Stocks show small gain…GM Finance gets subpoena…Higher ticket prices

NEW YORK (AP) — Stocks are moderately higher in afternoon trading. They’ve been moving between small gains and losses today after a selloff last week put caution back into the market. Investors had two pieces of positive news: a decent earnings report from Berkshire Hathaway and the announcement of a bailout package for a struggling Portuguese bank.

NEW YORK (AP) — GM Finance says it has received a subpoena from the U.S. Department of Justice for documents related to subprime auto loans. The affiliate of General Motors made the disclosure in a filing with the government. Subprime loans generally are made to borrowers with questionable credit repayment histories. GM Finance said the Justice Department is considering a civil lawsuit for potential violations of a federal law that was passed following the savings and loan crisis in the 1980s.

WASHINGTON (AP) — New York’s top financial regulator is investigating whether the nation’s largest overseer of troubled mortgages is overcharging struggling homeowners on insurance. New York Financial Superintendent Benjamin Lawsky says Ocwen Financial Corp. created complex business arrangements to funnel as much as $65 million to Altisource Portfolio Solutions S.A. That company is led by former Ocwen executives and is partially owned by Ocwen’s executive chairman, William Erbey. Lawsky says the extra expense of policies imposed by Ocwen “can push already struggling families over the foreclosure cliff.”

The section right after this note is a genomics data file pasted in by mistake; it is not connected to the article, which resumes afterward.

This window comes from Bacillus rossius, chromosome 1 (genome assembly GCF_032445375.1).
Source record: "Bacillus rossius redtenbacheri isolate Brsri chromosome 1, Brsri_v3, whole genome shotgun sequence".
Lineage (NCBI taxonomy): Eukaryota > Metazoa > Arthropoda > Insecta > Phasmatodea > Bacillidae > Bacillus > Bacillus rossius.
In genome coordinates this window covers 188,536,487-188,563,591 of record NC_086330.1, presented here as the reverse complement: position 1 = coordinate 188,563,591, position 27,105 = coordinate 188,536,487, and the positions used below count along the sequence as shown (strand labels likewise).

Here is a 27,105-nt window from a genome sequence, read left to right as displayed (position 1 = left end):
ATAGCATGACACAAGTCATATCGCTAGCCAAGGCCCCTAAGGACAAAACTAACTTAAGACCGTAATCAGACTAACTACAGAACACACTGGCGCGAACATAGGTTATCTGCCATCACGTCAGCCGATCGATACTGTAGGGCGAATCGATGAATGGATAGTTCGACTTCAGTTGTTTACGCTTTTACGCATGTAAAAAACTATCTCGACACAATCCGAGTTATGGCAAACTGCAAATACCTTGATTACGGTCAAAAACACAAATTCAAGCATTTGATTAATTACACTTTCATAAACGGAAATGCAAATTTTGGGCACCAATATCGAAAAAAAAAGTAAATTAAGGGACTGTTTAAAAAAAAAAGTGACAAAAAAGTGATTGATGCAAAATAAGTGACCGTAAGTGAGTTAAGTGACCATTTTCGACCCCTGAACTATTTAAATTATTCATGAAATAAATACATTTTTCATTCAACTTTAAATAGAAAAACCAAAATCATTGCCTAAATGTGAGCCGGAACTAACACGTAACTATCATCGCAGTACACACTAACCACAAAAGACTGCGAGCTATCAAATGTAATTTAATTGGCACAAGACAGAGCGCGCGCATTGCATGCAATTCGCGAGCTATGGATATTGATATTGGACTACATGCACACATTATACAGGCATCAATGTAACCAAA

NEW YORK (AP) — The average roundtrip ticket within the U.S., including taxes, has reached a little more than $509 in the first six months of this year. That’s up nearly $14 from the same period last year. Domestic airfare continues to outpace inflation, rising 2.7 percent, compared to the 2.1 percent gain in the Consumer Price Index.

BOSTON (AP) — The beleaguered Market Basket supermarket chain is getting ready to replace workers protesting the firing of their ousted CEO. Hundreds of warehouse workers and drivers have refused to make deliveries over the past two weeks, leading to severely depleted store shelves. But ousted CEO Arthur T. Demoulas (deh-MOO’-lahs) is now offering to return to work to stabilize the company while negotiations continue over his bid to buy the chain that has 71 stores in Massachusetts, New Hampshire and Maine.

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